31st May, 1920: Neue Freie Presse; Dr. Egon Wellesz
This is the very first time that one has the opportunity of becoming acquainted with the complete works of Mahler. It is the most difficult of all cycles to pull off. Only a very few will last the course. All weakness will be doubly felt, all the limits of talent will be unforgivably apparent. So much of devoted relevance has been written already throughout this journey that I feel that I can save myself the words needed to express thoughts on each individual work, by relating instead the totality of the experience. One thing that must be first stated is that Mahler’s works come into sharper relief through their cyclic performance. One work simply prepares us for the next without one overshadowing the other. One experiences an upward journey from the first piece to his ninth symphony and there is not one work that one would feel did not belong in its rightful place. What both Mengelberg and his orchestra have accomplished in these last days borders on the incomprehensible.
One of Germany’s leading conductors said to me after a performance, that he would rather give up altogether after experiencing such accomplishment. But the musicians are also aware of their unique central role, amongst the Viennese Arnold Schoenberg, who attended each and every rehearsal. And there were other representatives from America, Sweden, Norway, Germany and Italy. The precision of the bowing under the concertmaster Zimmerman and the warmth of sound were astonishing. The moment Mengelberg hears the slightest discrepancy, he responds with ‘Systematic!’ which means ‘not good’. At this point, he starts to rehearse without mercy each and every individual tone and every point within the phrasing. ‘System’ is the word that encapsulates his method with the orchestra over the last 25 years. In reality, ‘system’ is simply a means of achieving exactness in execution, not losing one’s head and to maintain a consistent pulse and tempo. For our ears, we find the oboes sound very strange. They have a strong nasal sound and are weaker in dynamic than our Viennese instruments. The flutes on the other hand are dignified and full-sounding; trumpets and trombones are excellent. Another extraordinary brass player is the bass tuba, who wears gloves in order that his fingers not have direct contact with the keys of his instrument.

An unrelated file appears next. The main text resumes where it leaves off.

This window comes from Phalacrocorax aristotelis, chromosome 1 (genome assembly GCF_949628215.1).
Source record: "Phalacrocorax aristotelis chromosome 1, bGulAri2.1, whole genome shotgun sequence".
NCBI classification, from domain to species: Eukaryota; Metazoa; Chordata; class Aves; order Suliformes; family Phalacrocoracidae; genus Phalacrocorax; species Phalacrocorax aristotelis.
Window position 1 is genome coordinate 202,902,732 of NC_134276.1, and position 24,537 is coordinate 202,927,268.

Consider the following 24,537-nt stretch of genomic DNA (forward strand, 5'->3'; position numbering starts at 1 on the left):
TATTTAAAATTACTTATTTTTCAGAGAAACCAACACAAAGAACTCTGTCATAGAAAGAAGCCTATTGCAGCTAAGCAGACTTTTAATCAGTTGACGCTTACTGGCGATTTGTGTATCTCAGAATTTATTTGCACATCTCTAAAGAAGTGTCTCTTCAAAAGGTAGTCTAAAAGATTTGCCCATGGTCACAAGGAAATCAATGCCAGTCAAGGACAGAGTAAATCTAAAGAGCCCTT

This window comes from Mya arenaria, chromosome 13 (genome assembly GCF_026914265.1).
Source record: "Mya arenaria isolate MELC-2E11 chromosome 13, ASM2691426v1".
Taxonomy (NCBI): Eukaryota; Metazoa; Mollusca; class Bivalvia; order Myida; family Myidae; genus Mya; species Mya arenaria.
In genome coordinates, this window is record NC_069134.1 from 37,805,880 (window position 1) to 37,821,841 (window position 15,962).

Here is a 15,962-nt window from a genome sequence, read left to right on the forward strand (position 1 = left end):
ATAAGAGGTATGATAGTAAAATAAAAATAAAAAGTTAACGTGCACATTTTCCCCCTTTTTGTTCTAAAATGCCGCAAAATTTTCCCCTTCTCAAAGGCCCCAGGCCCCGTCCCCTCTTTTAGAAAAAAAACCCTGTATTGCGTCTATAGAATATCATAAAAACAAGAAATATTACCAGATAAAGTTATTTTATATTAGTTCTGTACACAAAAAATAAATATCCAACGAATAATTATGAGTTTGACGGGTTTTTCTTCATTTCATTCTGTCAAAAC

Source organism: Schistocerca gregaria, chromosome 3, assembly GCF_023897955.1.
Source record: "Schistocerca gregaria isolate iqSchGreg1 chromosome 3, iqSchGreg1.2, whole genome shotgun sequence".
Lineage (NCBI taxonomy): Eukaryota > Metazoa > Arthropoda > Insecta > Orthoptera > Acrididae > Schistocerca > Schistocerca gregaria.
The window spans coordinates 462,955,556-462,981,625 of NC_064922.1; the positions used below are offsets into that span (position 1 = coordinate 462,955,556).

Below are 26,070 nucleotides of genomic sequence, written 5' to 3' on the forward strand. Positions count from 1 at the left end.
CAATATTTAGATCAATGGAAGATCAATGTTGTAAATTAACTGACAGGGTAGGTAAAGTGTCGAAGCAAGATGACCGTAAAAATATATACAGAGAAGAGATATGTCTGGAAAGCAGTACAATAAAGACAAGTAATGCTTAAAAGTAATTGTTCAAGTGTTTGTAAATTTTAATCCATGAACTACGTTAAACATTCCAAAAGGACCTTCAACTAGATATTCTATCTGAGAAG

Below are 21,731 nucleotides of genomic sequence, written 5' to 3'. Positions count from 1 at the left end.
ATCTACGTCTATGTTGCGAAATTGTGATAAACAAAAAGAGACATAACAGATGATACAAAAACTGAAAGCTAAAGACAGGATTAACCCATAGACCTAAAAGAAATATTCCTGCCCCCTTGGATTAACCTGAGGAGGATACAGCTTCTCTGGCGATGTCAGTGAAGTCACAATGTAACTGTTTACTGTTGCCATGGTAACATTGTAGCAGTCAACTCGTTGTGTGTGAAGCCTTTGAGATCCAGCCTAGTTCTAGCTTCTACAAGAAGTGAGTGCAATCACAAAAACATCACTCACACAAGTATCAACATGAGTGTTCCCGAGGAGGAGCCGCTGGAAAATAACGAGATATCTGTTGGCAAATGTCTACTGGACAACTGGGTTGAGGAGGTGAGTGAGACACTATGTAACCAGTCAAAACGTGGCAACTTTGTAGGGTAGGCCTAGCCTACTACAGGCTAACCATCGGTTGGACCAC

Mengelberg’s conducting gestures are precise. He beats sharply and energetically with the right hand. His left, often balled in a fist, is used for conveying expression and indicating entrances. He reaches climaxes by swinging his entire, rather small body about before this hot-head rises above proceedings. He has an agreeable manner of dealing with his orchestra which comes from many years working in mutual trust and understanding with the same people. Occasionally, the atmosphere in rehearsals seems to balance on a knife-edge, at this point, he tells a joke and rescues the situation. He rehearses long stretches and only afterwards does he tell the orchestra what he wishes to change. He not only explains the technical, he tells the orchestra what the individual intentions of the composer were. When he speaks with his sonorous, resonant voice, nobody else makes a sound. One senses an inner contact, and it is in this manner that he can achieve the best results from his players — just as a virtuoso gets the best out of his instrument. They tune precisely and co-operate through each rehearsal of a transitional passage. Nobody thinks of marking during rehearsal – Mengelberg demands full sound at all times and the highest degree of tension and concentration. One of the typical rehearsal programmes went along the following lines: